Unveiling Customer’s True Pain: 4 Questions for Founders to Uncover Real Problems

Unveiling Customer’s True Pain: 4 Questions for Founders to Uncover Real Problems 1200 844 James Knight

If I had asked people what they wanted, they would have said faster horses.” — Henry Ford

Successful startups must talk to customers. But as Ford said, they can’t just ask those customers what they want.

They have to “excavate the problem.”

Here are the 4 types of questions founders can use to identify their customer’s true problems.

1. “Last Time” Questions

These are the best way to kick off a customer interview.

“Tell me about the last bag of coffee that you purchased.”

Grounding the customer in a real experience helps you get real feedback. It keeps the customer focused on their lived experience instead of spouting off speculation.

Focusing on experience can uncover pain points like “horses smell,” “they’re expensive to feed,” and “stables are large and expensive.”

Failing to do so gets you “faster horses.”

2. Generalizing Questions

After describing a single experience, generalizing questions can help the customer move to another—potentially different—moment in time.

“Is that typical when you buy coffee?”

Now the customer is scanning their memory for other times they bought coffee, looking for anything particularly noteworthy.

These questions are critical when you feel like the first instance the customer brought up may not be indicative of their typical experience.

Imagine your customer telling you that the last time they bought a bag of coffee, they were on vacation in Hawai’i, and bought one right on the plantation.

That’s probably not their typical experience.

Generalizing questions help your customer move from one experience to another. But they can also kick them into speculation mode.

If your customer begins waxing poetic about what “buying coffee” means to them, it’s a good time to bring them back down with our next question type.

3. Focusing Questions

When the customer’s head is in the clouds, it’s time to bring them back to Earth.

Focusing questions help us do that.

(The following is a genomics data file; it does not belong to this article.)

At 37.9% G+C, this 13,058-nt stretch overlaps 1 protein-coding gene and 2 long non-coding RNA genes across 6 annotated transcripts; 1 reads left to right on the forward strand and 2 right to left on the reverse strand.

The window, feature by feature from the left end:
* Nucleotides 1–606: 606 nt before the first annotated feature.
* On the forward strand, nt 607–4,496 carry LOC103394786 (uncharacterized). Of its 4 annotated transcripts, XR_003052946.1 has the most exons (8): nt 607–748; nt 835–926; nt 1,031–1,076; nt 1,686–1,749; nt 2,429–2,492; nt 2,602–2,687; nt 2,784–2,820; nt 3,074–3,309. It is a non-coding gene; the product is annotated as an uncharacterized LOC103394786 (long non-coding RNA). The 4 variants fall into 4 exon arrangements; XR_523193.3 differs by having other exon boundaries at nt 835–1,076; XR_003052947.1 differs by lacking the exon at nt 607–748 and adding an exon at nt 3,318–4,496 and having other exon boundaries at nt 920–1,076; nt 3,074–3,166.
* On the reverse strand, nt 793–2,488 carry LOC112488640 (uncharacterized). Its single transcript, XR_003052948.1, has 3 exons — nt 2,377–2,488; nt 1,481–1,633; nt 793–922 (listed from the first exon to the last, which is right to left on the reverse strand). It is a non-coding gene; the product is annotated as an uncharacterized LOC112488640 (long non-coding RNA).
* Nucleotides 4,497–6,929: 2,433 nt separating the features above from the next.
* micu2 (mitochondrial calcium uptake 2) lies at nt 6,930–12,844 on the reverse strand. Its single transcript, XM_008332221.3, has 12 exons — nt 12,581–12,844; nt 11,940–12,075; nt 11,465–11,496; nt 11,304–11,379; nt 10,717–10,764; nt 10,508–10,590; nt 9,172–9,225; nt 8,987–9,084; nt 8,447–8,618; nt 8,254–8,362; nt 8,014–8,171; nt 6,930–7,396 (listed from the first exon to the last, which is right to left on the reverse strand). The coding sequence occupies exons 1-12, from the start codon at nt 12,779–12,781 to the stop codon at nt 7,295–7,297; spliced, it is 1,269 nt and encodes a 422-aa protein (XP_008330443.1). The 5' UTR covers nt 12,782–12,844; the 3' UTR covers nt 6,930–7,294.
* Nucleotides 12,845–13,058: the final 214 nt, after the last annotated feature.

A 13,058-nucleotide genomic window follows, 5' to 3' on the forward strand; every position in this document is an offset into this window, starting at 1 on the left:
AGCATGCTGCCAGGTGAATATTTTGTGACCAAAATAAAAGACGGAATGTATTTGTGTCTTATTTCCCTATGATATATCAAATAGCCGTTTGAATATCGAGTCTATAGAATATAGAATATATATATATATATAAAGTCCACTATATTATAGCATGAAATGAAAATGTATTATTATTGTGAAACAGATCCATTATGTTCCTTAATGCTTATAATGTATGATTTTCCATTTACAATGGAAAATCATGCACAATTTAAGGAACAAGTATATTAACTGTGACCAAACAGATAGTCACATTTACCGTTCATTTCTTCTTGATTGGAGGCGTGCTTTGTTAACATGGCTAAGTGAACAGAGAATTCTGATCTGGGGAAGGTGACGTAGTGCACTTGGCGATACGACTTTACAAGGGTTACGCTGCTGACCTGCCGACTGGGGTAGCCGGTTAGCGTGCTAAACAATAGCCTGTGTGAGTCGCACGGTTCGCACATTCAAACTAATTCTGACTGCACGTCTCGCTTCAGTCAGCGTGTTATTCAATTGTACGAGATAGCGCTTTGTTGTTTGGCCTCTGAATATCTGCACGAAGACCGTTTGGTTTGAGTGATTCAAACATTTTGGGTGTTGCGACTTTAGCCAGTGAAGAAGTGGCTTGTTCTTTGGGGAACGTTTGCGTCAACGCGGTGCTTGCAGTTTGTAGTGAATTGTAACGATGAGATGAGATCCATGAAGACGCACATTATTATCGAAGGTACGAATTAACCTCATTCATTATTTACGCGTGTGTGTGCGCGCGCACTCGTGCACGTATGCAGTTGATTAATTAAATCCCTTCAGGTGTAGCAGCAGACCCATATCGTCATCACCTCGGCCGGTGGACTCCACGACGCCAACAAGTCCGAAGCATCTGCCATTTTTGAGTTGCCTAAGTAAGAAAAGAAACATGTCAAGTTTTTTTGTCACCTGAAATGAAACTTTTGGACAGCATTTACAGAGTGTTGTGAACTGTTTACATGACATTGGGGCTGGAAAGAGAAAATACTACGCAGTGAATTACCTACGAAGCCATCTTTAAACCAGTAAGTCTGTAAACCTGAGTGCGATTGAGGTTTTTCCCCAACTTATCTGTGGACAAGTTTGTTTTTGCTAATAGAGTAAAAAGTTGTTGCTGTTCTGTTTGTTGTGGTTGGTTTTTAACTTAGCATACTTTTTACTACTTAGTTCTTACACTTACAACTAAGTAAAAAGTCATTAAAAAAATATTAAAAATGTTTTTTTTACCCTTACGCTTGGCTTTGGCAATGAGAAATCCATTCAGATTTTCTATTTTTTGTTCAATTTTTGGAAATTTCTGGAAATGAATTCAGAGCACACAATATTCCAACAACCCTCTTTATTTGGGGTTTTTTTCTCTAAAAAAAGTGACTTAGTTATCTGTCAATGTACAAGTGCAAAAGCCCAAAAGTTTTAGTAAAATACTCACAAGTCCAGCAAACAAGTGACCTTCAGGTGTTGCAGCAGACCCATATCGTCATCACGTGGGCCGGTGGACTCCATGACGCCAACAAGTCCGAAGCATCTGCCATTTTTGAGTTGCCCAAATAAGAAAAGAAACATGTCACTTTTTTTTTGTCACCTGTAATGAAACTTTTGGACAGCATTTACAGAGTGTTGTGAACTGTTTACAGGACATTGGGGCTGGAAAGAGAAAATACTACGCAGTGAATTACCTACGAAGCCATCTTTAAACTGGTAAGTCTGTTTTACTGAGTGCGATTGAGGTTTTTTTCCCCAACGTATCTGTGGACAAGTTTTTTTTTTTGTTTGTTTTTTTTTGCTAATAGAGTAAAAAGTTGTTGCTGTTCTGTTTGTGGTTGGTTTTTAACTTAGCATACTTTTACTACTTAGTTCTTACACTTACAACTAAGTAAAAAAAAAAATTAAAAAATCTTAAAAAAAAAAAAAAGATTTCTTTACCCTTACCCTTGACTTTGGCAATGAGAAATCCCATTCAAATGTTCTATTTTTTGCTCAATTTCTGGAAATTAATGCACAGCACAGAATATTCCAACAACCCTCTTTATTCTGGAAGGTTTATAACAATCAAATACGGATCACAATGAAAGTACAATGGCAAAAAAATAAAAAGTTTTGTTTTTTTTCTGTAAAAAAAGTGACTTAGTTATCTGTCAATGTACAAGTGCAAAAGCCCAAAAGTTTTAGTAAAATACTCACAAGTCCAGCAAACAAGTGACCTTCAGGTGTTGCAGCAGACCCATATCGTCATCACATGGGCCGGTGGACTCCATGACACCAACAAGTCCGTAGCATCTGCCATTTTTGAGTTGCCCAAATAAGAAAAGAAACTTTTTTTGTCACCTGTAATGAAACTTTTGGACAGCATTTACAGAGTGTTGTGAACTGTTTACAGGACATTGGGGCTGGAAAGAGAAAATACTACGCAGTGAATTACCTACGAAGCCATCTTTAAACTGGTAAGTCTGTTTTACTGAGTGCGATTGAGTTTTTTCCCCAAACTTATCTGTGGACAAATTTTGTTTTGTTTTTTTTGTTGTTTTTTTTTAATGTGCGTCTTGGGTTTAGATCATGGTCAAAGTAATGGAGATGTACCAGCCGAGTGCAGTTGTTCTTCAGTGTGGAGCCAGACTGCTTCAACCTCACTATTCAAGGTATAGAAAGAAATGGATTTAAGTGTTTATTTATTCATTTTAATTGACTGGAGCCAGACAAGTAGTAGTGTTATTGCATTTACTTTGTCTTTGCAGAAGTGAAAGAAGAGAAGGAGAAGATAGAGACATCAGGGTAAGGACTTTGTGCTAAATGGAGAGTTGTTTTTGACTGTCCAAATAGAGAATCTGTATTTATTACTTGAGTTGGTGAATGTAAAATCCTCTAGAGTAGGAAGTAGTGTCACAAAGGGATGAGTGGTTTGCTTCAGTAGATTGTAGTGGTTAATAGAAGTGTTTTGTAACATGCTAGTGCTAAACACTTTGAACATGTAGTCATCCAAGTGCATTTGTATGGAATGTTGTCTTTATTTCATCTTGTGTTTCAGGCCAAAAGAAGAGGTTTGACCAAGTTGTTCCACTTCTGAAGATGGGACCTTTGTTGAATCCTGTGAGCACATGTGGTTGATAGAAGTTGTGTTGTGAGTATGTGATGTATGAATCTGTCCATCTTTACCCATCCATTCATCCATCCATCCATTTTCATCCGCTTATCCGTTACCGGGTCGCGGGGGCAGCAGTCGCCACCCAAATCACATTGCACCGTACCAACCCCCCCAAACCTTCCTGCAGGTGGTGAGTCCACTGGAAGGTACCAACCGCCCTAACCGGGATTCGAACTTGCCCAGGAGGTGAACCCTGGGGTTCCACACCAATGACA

Imagine your customer is saying that where a coffee comes from is the #1 quality they look for when at the store.

We can bring them back to their lived experience by simply asking:

“The last bag of coffee you bought, where was it from?”

Often, customers are less principled than they believe themselves to be. Focusing questions help us cut through the platonic bullshit and come back down to their actual actions.

Sometimes we’ll also notice inconsistencies between specific experiences the customer describes.

To analyze those, we can use…

4. Comparison Questions

Comparison questions compare a specific instance with another.

Like generalizing questions, they can be useful for identifying inconsistencies between what a customer believes to be true and what they’ve actually done.

They can also help us uncover the context that drove changes in behavior.

If your customer typically only buys coffee from local organic roasters, but last weekend they bought a tin of Folgers at the grocery store, understanding why those instances differ is key to identifying what drives your customer’s decisions.

“This time you said you bought coffee from your local roaster, but last time you just but a tin at the store. Why?”

Maybe they were sick. Maybe their mother-in-law was in town. Maybe they were behind on rent.

Lateral questions can help us identify the real “why” behind each of these experiences.

💯 Talking to customers is a must

But we can’t just ask them what they want.

Successful founders know how to “excavate” their customers’ real problems using four types of questions:

  1. “Last Time” Questions: Triggering the customer’s most recent experience.
  2. Generalizing Questions: Motivating the customer to scan their memory for similar, noteworthy experiences.
  3. Focusing Questions: Cutting through the customer’s speculation to ground them back in a specific instance.
  4. Comparison Questions: Forcing the customer to justify why they acted differently between experiences.

Early-stage founder?